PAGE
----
The judge said: “There should at least be a transition over a month that you become involved less and less. I have a concern when you say, ‘it’s going to be handed over to a long-term team.’ We all are human and sometimes people get on with some people better than others.” He wished to be informed if issues were to arise. “Whatever the internal arrangements of the HSE are, they are less of an issue than the best interests of the child which are paramount.”
Replying to the GAL’s solicitor, the social worker said that she would be contacting the National Welfare Board to provide funding for private tuition for the children. If there was not an adequate decision in a timely manner, the solicitor said she would call a member of the Department of Education to the court.
The judge said he was concerned that the principal of the school had not responded in a timely fashion regarding the matter, he instructed the solicitor and the social worker to phone and say the judge wanted to know why there was a lacuna in their education. “Every week that goes by is a lost opportunity to learn English,” he said.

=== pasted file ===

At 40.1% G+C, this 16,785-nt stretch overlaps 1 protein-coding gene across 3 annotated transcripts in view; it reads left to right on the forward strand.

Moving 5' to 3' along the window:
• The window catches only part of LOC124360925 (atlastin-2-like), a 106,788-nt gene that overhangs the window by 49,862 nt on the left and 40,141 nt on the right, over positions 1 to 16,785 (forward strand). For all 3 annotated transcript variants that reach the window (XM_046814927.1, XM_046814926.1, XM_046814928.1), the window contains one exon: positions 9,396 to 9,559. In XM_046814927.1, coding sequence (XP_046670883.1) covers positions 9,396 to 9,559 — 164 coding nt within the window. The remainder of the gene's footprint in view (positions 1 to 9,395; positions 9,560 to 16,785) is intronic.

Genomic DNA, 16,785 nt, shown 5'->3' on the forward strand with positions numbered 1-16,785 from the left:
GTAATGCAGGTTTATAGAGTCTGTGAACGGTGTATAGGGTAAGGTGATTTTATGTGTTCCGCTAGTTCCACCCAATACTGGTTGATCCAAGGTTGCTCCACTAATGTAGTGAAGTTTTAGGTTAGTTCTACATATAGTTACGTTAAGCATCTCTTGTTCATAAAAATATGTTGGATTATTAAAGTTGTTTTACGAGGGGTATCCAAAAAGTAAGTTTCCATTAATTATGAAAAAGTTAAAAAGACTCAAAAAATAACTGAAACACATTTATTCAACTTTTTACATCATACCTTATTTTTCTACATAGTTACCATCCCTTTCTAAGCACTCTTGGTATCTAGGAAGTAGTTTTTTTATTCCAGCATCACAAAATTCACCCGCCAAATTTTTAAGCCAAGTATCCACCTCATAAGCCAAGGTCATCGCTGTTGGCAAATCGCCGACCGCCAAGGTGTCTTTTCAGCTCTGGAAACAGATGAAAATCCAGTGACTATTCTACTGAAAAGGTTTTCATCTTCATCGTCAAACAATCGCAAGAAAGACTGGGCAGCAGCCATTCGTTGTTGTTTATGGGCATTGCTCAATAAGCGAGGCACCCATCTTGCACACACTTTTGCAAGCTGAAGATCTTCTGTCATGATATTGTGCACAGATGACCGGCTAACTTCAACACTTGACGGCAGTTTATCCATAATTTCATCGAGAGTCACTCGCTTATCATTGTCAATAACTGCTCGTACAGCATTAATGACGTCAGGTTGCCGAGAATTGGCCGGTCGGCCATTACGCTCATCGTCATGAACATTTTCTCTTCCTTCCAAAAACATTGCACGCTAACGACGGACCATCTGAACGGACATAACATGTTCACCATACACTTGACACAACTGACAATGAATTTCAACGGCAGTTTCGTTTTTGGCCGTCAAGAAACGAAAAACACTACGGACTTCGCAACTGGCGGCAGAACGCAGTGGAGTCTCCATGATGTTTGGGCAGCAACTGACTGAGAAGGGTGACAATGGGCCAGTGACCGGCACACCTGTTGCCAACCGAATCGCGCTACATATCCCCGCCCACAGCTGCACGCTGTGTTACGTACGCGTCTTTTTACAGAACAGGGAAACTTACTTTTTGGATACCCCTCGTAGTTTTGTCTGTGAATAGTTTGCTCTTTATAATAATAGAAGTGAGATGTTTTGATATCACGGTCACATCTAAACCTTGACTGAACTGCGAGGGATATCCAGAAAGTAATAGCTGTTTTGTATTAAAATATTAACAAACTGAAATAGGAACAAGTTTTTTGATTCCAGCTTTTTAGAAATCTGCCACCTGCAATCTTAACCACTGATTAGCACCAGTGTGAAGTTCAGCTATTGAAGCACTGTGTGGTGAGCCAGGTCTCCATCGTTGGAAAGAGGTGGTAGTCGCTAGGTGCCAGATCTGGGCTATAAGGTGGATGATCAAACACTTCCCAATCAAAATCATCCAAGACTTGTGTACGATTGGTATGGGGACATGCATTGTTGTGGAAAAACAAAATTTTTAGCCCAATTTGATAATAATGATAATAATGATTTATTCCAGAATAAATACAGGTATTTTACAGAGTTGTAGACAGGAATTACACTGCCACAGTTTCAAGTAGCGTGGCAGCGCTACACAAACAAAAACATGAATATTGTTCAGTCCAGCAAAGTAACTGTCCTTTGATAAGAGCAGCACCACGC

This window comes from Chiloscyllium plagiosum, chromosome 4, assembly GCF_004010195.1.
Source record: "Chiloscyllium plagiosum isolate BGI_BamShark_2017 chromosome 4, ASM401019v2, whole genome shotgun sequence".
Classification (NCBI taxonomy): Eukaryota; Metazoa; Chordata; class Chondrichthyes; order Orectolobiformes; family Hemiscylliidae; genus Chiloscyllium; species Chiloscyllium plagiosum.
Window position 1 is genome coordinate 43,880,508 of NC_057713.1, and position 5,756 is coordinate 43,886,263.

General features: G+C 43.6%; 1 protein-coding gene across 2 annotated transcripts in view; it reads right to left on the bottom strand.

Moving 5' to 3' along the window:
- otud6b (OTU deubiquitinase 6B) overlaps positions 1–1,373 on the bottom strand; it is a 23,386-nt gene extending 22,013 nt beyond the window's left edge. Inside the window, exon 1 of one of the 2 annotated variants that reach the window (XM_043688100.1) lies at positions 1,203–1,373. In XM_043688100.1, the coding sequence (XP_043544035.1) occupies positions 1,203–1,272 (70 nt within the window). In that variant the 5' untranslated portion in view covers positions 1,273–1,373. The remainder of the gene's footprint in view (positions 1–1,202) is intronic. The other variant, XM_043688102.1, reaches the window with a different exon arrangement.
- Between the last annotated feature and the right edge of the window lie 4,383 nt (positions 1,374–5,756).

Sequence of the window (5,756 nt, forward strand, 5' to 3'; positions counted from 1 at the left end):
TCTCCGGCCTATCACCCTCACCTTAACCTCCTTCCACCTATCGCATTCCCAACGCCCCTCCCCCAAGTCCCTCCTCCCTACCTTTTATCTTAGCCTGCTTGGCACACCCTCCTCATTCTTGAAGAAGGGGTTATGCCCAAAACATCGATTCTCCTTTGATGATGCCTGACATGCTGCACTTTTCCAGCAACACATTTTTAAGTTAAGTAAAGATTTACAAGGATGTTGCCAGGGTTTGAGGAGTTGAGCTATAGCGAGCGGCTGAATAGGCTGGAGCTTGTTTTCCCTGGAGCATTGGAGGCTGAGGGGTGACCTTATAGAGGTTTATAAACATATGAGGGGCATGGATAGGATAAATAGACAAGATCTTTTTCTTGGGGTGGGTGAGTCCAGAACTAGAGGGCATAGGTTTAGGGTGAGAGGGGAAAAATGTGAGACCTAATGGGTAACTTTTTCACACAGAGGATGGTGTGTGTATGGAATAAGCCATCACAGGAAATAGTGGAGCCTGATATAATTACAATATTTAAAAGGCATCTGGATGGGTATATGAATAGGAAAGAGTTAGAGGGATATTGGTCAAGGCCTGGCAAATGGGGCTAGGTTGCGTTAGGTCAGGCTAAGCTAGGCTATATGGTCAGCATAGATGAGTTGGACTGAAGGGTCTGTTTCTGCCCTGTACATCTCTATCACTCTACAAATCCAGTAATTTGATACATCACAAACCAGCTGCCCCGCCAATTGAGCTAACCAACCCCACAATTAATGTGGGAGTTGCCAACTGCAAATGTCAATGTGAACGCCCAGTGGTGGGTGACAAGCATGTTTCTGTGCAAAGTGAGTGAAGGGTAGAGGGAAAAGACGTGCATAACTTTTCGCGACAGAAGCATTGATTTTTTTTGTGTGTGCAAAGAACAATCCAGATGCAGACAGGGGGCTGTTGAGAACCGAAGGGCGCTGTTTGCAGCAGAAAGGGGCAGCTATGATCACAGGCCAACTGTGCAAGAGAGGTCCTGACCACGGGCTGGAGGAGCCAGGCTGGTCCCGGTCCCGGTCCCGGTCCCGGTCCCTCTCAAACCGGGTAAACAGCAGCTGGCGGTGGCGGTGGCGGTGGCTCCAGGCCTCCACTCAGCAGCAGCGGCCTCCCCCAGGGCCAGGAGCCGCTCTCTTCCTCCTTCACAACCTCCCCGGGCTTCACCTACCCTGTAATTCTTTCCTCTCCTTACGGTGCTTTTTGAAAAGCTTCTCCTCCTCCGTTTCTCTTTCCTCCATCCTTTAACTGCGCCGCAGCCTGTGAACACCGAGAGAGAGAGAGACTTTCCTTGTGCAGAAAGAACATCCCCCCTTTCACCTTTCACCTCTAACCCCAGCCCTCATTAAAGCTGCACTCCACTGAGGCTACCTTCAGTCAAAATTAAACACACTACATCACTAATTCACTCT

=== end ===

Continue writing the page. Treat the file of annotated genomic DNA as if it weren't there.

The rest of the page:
The social worker told the judge that one of the children’s English has improved. The judge asked if the children were able to communicate with their foster family, the social worker said that they were managing to communicate and both parties were settling in well.
She explained their placement history – the first placement was an emergency placement, they then moved to a supported lodgings placement which broke down (on the part of the foster carer). After this they were moved to a foster placement which was now being looked at as a long term placement. The social worker said the issue was that it was a private foster placement, but she had made a strong application for funding.
The judge said: “It’s a bit like every stone I turn over I see something else, I wonder should I stop at this stage.”